I started thinking how we all refer to “running 100-milers,” but aside from a few shuffles when the terrain got easy, I hadn’t seen anyone really running for hours. At least not until those with pacers starting passing me, but even then the dynamic was the same – spunky pacer, dejected runner – and it was occurring to me, right or wrong, that with pacers and crews and all that, it becomes a team sport and the individual effort changes.

I started feeling bitter and lonely. Bitter at feeling disadvantaged for not having someone I know and love to help lift my spirits, …while lonely and jealous, …well, for the same reasons. Not proud of it, but I am who I am and I felt what I felt – regardless of warrant. I gotta tell it as it was.

I knew at that point that while I respect and love many of the people I meet in this sport, the 100-miler events are not satisfying running events for me right now, and I was 100% sure that my intentions for the sport have definitively changed. I no longer want to suffer in the woods beyond my current ability just to prove that I can.

I’ve already done that and I wear the reminder every single day.

A moment of clarity

First, for my own knowledge as I look back on all this someday, after Western States I had already come to the realization that for the style of running that I enjoy, coupled with the realities of life, my training, and my “under-graduate” experience level, 100-milers are simply out of my league. At least for the times in which I would like to complete them (24 hours or less).

I started chasing time goals last year in the 5K (3.1 miles), 10K (6.2 miles), marathon (26.2) and 50K (31.2 miles) distances, and I LOVE IT!

I love it because it’s all about “running” and running fast(er).

My previous post from my proud run at Laurel Valley illustrated how I had come to the sport backwards, never having had a real introduction to speed, and shorter distances first. In a way, I think this phenomenon will happen more and more as ultrarunning grows and becomes exposed to more athletes who are intrigued with the sport but may not have been runners before.

My moment of clarity came about a mile or so after I left the Cavitt school aid station. Slowly and pitifully making my way down the levee, I was cramping horribly, terribly chafed between the legs, teeth-chattering-chilled from the sunburn and no longer running at all.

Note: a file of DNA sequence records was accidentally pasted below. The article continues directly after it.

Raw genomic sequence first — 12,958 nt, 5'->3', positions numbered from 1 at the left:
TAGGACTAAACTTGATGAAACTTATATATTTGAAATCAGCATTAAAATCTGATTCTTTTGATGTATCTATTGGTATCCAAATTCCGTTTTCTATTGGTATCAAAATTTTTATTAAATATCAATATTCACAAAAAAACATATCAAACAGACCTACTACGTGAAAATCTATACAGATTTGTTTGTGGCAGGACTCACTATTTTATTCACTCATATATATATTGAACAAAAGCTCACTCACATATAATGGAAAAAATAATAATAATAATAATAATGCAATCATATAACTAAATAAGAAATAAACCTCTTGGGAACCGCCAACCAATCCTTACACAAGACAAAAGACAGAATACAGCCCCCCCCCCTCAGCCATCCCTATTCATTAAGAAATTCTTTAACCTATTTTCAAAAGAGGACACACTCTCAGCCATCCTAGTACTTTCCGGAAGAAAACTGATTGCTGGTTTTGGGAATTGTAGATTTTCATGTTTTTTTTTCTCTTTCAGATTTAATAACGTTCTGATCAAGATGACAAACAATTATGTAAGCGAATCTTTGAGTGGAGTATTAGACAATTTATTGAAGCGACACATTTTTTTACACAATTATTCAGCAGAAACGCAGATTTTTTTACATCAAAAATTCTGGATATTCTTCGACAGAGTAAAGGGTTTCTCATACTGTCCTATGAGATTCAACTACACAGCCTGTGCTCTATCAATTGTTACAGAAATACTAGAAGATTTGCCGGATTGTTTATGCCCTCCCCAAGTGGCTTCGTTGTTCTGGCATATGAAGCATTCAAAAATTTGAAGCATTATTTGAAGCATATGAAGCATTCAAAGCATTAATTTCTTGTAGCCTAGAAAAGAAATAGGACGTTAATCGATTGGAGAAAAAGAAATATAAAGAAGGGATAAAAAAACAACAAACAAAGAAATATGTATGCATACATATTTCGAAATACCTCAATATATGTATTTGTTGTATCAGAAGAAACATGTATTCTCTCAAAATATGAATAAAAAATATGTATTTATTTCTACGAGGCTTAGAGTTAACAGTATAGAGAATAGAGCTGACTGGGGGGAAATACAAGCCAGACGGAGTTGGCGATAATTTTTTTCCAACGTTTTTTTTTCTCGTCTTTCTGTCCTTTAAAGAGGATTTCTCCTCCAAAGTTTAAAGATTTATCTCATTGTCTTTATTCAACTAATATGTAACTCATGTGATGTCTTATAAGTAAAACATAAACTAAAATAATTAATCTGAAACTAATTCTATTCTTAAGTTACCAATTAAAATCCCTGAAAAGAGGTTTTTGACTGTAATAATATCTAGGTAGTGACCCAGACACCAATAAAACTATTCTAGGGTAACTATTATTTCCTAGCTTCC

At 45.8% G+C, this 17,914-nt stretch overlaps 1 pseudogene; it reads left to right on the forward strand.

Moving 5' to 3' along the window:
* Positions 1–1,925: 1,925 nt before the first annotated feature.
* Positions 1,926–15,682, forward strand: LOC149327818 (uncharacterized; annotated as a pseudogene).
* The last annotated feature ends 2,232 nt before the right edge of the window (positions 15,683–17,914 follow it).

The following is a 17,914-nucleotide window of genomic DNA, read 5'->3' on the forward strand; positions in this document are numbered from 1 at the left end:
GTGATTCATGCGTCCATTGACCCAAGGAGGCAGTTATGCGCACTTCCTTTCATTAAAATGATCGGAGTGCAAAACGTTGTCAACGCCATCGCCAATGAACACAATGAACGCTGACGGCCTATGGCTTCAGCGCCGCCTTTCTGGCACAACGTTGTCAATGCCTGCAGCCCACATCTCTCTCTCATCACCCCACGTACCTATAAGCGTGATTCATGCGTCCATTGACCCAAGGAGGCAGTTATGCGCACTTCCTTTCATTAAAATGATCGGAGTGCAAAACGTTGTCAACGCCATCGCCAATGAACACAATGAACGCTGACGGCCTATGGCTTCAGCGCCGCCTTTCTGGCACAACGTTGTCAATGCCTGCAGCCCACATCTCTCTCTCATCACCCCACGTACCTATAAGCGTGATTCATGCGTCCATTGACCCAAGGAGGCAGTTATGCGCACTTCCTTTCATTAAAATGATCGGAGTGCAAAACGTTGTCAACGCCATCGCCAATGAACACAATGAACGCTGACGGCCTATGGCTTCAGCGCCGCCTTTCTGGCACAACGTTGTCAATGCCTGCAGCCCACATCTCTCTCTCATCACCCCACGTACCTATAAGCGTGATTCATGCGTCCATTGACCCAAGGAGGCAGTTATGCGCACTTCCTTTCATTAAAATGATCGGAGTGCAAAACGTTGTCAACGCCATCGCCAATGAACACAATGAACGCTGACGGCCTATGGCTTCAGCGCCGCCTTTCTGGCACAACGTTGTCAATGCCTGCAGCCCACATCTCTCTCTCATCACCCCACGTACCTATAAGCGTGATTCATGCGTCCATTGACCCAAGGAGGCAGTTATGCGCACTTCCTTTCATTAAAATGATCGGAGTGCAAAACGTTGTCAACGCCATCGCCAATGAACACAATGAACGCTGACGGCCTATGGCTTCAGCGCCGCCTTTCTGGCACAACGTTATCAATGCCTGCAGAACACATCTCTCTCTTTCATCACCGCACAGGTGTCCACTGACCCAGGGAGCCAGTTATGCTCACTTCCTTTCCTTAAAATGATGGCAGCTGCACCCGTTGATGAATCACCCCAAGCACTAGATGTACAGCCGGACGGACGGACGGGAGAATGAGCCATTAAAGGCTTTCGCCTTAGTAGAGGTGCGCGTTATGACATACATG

Just walking.

I had 13 hours to walk a 50K, but why? What was I to gain? Another buckle? More pointless suffering and potential injury?

I was not having fun.

So, I shut off my head lamp, laid on the ground (using my water bottle as a pillow) and stared up at the stars while listening to the comforting waves on the shore of Folsom Lake.

And I made my decision that from now on, I was only going to run what made me happy.

When I surf, I smile from ear to ear, like a little kid. My wife loves, loves, loves when I get to surf because she knows she’s going to get “happy Christian” for days. She likes to see me happy, and nothing makes me happier than surfing fun waves on a sunny summer day. That might just be the definition of heaven for me and I was reminded of that during hurricane Earl.

Lying on the ground, I found myself smiling just thinking about it.

Running isn’t surfing, but running hard makes me happy. Chasing times and redlining make me happy. It’s animalistic and its raw and unbridled. These are things that my aggressive nature understands, and I enjoy it so much more than calculated strategies of conservation necessary for my ability level at the very long distances.

I don’t like to think that much, nor have to prepare that well.

Not yet.

For now, I’m attracted to the simplicity of showing up and hammering with all I’ve got.

In 100s, that strategy is not only stupid, its completely impossible, and a waste of my time and money.

I’ll be back

But I’ll be back. Just not until I’m willing to put in 70-100 miles a week in preparation for a 100-miler. I want to first become consistent with 5-ish hour 50Ks, sub-10 50-milers, and while it may or may not have much relevance to 100-milers, lots and lots of faster 5K-thru-marathon races.

Once I become a better runner, I’ll have a better chance at running further and for longer periods during 100-milers.